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  1. Jenkins Website
  2. WEBSITE-4

Decide the engine for the website

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      Description

      In my original proposal for Jenkins 2.0, I called for the site to switch from Drupal to a static site generator.

      This is something I personally believe in, and the feeling was shared by Daniel Beck and R. Tyler Croy. In the past, Tyler has done a Jekyll based jenkins-ci.org prototype. Arquillian, my go-to example of what our website should be, uses Awestruct.

      The goal here is to improve the community participation into the content by lowering that bar, and also secondarily reduce the infra overhead. We think the static site generator backed by a Git repo in the jenkinsci org achieves these goals.

      gus reiber also walked me through the process of how one thinks about the website project, and he said that one of the important parts is to think about "information schema" to organize contents in, separated from what gets shown in what pages how. The system then should let us map those contents into actual pages, which is more in the hands of the designer (INFRA-372)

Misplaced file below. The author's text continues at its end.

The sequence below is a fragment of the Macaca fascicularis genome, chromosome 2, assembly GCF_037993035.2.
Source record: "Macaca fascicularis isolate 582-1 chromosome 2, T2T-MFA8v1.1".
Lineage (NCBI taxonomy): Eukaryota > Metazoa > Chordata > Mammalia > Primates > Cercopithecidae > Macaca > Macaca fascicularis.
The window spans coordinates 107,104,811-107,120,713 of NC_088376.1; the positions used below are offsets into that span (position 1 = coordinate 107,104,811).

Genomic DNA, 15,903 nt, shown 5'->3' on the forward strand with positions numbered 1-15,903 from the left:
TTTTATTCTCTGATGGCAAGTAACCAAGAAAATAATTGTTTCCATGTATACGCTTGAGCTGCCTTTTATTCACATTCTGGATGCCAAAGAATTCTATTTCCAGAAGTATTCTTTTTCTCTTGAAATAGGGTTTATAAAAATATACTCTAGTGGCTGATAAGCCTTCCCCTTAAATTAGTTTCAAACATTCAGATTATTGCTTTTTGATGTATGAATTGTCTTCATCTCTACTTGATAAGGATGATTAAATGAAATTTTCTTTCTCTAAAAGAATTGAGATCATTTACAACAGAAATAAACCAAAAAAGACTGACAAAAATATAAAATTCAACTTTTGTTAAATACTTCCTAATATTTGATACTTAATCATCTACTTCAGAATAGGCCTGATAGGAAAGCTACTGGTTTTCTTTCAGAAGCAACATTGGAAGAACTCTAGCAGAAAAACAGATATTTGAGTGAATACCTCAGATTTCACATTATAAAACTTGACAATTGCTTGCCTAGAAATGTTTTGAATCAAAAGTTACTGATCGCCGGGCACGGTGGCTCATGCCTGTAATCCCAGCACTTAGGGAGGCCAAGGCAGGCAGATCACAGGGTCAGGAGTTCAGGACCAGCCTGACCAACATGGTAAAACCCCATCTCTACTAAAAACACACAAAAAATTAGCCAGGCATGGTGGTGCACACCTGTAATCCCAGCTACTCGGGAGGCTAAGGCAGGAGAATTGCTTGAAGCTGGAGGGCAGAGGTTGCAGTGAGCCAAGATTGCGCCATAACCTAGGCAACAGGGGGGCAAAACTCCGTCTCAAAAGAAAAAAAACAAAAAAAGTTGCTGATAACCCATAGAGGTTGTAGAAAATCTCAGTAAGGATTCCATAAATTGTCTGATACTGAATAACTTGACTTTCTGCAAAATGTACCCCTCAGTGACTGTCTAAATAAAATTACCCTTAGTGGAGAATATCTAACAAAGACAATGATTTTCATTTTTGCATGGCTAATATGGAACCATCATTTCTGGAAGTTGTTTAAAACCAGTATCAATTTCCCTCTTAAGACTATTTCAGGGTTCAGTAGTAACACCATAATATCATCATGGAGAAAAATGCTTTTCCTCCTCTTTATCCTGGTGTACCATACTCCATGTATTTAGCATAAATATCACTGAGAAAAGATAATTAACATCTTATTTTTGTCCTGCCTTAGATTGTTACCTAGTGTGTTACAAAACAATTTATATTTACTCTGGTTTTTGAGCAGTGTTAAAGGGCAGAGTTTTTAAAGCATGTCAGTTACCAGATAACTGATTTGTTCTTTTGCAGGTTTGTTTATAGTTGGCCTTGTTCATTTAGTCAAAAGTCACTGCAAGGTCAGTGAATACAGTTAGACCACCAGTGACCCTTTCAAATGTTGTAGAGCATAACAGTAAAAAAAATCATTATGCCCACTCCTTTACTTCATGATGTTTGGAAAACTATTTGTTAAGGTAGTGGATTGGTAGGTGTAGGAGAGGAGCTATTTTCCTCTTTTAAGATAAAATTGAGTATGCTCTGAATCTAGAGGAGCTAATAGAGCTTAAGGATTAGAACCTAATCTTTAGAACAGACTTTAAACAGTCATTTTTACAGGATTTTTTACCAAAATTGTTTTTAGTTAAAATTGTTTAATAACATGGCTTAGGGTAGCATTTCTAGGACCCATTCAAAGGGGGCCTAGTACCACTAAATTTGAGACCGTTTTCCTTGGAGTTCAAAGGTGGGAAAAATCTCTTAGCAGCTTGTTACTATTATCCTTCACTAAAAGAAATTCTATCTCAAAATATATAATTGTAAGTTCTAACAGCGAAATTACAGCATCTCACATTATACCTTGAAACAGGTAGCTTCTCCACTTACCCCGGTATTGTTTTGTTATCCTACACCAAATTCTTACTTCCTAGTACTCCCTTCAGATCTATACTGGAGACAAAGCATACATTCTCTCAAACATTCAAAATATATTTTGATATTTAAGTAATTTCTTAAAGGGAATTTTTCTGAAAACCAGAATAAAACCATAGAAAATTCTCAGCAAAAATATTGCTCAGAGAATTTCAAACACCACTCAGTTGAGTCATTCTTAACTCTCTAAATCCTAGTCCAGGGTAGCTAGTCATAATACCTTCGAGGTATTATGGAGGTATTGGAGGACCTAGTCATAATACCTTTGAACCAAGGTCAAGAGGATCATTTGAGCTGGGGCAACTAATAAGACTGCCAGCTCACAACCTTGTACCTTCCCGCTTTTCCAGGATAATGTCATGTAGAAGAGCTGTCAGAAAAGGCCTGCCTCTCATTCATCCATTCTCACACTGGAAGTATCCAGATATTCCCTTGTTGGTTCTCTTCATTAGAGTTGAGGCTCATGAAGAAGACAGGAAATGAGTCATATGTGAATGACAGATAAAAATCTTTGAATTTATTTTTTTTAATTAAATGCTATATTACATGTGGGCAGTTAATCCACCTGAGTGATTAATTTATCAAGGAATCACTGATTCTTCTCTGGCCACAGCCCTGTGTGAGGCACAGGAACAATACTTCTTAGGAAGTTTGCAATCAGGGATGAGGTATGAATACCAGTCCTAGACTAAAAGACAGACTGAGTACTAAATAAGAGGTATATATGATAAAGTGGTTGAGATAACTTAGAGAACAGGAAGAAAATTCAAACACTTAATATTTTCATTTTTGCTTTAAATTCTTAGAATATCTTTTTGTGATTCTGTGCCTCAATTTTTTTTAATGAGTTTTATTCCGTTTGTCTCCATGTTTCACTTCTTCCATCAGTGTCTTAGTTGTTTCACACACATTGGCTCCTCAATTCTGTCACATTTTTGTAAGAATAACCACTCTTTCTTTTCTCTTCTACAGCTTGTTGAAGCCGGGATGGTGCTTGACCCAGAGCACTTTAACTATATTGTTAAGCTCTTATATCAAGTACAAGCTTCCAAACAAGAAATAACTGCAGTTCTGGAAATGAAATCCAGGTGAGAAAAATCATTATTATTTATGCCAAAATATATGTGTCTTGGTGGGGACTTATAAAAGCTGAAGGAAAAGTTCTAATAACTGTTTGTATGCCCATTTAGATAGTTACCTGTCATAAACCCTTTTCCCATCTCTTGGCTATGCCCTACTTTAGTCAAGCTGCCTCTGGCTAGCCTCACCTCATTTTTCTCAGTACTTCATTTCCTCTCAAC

This ticket captures the preliminary experiment needed to validate these key assumptions. Either by putting together some kind of PoC, or just all-out copying how somebody else does this (such as Arquillian or the earlier prototype.)

      Spike Washburn said he will check with gus reiber if this choice should be made by the designer of INFRA-372, if it should be done by us beforehand, or if it should be done collaboratively between us and the designer.

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            r2b2_nz Richard Bywater added a comment -

            Depending on what the scope of the website is (e.g. is it just replacing what is in Drupal, or replacing Drupal + all of Confluence, or Drupal + some of Confluence) I think, if the goal is to lower the bar, things like the Arquillian example in my opinion wouldn't meet that goal and, in fact, possibly raise the bar.

            As far as I can tell, and please tell me if I'm wrong, to do a change to a page you would need fork the Git repo, find the file that matches the content you are wanting to change, change the file, then create a PR for the change. If you wanted to actually make sure it looked like the correct sort of change you'd need to install Ruby and associated GEMs to be able to check your change? This would also imply that people would have to have a GitHub account presumably.

            Right now in the Confluence style approach, you would just hit Edit, use the WYSIWYG editor to make the change, and then hit Save. Access is via a multi-purpose LDAP account.

            To me the latter seems a lower bar than the former?

            Show